Don't encourage an escalation of anger on the road that can lead to loss of wellness or life!
A truck driver hauling an oversize load was following a pilot car that went "off route" and ended up illegally passing over an overpass, according to a November 30, 2018, article.
The trucker was cited.
A spokesman for the Arkansas DOT stated, "the transport driver is responsible for following the permit. He should have taken the exit regardless of what the lead escort was doing."
One article addressed reducing fuel taxes with IFTA software.
And fuel tax increases will be discussed in certain state legislatures when they convene.(c)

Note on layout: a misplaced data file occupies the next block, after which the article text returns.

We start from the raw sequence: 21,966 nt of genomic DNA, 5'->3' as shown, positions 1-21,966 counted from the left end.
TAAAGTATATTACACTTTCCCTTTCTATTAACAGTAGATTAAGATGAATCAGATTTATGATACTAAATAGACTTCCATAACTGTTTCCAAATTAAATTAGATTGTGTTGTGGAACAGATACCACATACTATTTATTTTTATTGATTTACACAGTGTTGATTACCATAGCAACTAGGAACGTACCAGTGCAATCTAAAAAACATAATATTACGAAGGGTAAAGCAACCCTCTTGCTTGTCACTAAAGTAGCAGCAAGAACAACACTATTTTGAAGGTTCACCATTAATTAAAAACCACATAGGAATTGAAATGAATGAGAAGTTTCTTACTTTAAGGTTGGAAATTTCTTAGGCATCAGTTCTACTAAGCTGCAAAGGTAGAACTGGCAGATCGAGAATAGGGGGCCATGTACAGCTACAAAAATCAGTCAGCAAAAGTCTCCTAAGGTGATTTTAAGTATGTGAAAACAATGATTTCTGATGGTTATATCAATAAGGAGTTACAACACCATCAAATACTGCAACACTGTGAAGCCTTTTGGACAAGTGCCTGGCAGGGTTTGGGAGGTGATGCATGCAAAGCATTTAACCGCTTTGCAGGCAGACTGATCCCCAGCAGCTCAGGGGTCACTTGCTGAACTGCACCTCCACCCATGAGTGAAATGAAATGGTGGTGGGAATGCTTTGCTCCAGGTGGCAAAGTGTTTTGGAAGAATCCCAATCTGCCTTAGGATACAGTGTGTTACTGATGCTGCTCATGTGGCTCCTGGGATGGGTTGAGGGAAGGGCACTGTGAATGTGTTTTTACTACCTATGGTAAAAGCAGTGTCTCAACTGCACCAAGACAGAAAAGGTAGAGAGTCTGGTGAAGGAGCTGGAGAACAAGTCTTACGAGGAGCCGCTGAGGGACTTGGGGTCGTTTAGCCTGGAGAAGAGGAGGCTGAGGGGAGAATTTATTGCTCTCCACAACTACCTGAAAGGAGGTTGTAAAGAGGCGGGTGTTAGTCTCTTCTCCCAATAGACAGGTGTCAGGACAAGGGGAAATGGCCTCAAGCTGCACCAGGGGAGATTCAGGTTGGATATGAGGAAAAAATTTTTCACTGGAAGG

Truckers are encouraged to participate in a "federal truck parking survey".(d)
The Pennsylvania DOT is also seeking input from truckers and others about truck parking in the state.
13. Regarding a sweepstakes:
I look forward to reading who wins Oakley Transport Inc.'s "Safety's Super Sweepstakes".
The award for "outstanding safety and performance" is a brand new pickup truck!
My husband Mike and I wish you -- and all professional truck drivers -- safe travels and lots of money saving opportunities on the road.
a. http://www.landlinemag.com/Story.aspx?StoryID=73416 (no longer online)
b. http://www.landlinemag.com/Story.aspx?StoryID=73390 (no longer online)
c. http://www.landlinemag.com/Story.aspx?StoryID=73407 (no longer online)
d. http://www.landlinemag.com/Story.aspx?StoryID=73378 (no longer online)